Sometimes, Getting Cast Is Just a Flip of a Coin

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Photo Source: Spencer Alexander

The year’s almost over, and I still have quite a few ideas left in my 2021 topic file. Most of them don’t merit an entire column, so I’ve dug out half a dozen nuggets to create this week’s “pre-holiday sampler.” I hope you enjoy it!

1. If you have representation, here’s something you should remember the next time you get new headshots: Don’t send your reps every single picture that was taken during the session. There are usually hundreds, and agents only have so much time. Do everyone a solid and narrow the choices down to your 100 favorites. This will allow us to focus on making the right choices.

2. Speaking of headshots, it never ceases to amaze me how actors will spend a ton of money on an expensive photo shoot and then ruin the results by doing their own retouching. Are you well-versed in Photoshop? Do you have a light touch? Great! Use that skill on all the worthless pictures you take with your phone from morning to night. Don’t use it on the No. 1 marketing tool for your career!

3. The other day, I saw a casting breakdown where an authentic Spanish-speaking accent was required for a non-speaking role. I still don’t know what to make of it, but you can see why I didn’t submit any clients for that nonsense. 

“You can work with one agency for theatrical and another for commercials, but you can’t have multiple choices in each category. How would commissions work?”

4. I know two former actors who were the best improvisors around. These guys were amazing. They could spin any audience suggestion into comedic brilliance. Unfortunately, their acting careers never took off, so they decided to try writing. Long story short, the two of them wrote a pilot script that got them a job on a network comedy. Now they have their own show and they’re making a fortune. The other day, I asked one of them if he was enjoying his success. You know what the guy told me? He said writing was fine, but he really missed acting and he couldn’t help wondering if he had given up too soon. Then he got into his brand-new Lexus and drove off to his home in the Hollywood Hills. Seems to me he made the right decision.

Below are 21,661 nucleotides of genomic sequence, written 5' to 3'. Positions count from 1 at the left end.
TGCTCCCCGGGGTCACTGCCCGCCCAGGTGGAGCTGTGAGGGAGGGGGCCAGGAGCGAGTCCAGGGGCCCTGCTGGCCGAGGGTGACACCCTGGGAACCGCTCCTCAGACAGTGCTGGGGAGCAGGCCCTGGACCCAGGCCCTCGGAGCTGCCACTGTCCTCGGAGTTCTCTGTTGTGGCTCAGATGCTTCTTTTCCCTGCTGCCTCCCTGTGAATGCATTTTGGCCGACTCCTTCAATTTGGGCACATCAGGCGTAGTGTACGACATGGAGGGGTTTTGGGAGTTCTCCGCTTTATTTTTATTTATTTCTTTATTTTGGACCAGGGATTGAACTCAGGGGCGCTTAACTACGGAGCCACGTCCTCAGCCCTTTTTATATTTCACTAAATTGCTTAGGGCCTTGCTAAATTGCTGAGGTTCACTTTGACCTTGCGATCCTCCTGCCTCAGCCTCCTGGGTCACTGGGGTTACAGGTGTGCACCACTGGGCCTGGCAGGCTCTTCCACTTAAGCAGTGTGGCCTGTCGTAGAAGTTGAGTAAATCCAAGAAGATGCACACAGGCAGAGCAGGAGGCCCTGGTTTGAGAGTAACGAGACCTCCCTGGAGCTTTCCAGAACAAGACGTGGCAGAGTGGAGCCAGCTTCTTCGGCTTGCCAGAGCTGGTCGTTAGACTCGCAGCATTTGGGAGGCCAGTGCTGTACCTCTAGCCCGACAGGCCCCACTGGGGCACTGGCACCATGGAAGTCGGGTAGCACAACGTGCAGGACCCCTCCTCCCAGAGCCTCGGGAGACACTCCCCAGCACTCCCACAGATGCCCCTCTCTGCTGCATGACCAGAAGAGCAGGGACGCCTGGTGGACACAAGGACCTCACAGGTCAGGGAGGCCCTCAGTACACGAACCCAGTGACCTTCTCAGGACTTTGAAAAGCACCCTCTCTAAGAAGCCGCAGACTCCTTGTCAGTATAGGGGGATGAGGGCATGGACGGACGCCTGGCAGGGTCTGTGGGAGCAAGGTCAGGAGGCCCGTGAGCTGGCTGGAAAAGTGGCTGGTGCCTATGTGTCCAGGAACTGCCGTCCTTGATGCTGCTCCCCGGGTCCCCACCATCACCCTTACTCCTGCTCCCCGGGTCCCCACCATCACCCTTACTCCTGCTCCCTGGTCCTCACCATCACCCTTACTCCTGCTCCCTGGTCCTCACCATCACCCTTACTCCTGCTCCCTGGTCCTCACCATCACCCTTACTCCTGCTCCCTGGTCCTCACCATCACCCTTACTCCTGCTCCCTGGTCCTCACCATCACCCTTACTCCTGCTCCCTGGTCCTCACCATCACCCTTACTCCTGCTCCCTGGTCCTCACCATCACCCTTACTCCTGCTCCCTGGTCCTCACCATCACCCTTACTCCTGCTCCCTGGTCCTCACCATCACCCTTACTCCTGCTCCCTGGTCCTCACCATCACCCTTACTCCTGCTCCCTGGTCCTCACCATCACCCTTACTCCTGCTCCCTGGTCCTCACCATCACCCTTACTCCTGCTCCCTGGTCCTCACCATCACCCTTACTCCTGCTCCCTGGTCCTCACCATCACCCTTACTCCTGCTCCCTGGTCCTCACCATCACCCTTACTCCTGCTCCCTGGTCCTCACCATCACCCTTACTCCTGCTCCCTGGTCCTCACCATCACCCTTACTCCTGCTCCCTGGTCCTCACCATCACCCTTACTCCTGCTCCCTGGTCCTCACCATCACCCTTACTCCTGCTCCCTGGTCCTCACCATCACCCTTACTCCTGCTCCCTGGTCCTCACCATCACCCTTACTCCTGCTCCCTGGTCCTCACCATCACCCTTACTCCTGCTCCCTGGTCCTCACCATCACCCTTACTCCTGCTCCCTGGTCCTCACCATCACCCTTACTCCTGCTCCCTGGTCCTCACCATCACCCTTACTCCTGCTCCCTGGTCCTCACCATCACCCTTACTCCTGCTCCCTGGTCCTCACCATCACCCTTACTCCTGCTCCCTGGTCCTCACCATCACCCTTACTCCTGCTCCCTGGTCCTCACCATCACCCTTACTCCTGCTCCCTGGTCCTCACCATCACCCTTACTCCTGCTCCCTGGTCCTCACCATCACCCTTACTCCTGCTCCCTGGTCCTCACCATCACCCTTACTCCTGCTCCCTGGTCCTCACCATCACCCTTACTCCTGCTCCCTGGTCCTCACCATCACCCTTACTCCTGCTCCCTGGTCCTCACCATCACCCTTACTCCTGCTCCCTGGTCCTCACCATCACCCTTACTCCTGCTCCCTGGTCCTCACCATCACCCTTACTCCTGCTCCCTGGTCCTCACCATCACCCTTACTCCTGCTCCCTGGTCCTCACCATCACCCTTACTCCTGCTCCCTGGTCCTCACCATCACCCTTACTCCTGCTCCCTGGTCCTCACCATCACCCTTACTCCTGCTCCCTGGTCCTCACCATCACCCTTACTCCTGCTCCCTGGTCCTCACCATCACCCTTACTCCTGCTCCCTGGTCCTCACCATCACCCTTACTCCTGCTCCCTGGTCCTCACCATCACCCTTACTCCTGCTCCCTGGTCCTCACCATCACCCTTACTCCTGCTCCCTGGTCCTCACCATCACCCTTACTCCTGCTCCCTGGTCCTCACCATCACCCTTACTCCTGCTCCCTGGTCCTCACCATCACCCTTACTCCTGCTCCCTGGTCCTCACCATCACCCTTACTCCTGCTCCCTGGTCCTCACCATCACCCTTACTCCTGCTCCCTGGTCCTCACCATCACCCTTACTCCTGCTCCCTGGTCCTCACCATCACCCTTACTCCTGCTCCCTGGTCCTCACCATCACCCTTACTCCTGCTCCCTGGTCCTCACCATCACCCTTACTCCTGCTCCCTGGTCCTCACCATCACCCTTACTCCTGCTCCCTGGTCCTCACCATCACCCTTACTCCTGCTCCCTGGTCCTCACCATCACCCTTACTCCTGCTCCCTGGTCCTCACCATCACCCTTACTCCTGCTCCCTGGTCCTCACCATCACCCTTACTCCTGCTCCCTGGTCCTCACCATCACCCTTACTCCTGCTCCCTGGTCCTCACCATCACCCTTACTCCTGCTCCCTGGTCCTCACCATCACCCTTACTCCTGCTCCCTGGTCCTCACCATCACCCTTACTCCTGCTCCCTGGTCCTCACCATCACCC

5. I once flipped a silver dollar to decide which client I should pitch for a particular role. The actor who went in got the job. Just my luck! 

6. A few months ago, an actor asked me if it was OK for actors to freelance with different agents. I didn’t understand the question, so I asked him to clarify. Apparently, the guy thought actors could work with several companies at the same time as a way of increasing their opportunities. It took me a moment to process the madness behind his words. Then I explained that actors can only have one rep for each field. In other words, you can work with one agency for theatrical and another for commercials, but you can’t have multiple choices in each category. How would commissions work? Are your reps supposed to compete with each other? Is this the road to complete chaos? Apparently, this used to be a thing in New York, just like trolleys and silent movie studios. Not on my watch!

Anyway, I hope you enjoyed this sampler. Now here’s an important reminder: Christmas is almost here, which means it’s time to make the most important decision any actor can make. What are you going to get your agent for the holidays?

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Secret Agent Man
Secret Agent Man is a Los Angeles–based talent agent and our resident tell-all columnist. Writing anonymously, he dishes out the candid and honest industry insight all actors need to hear.
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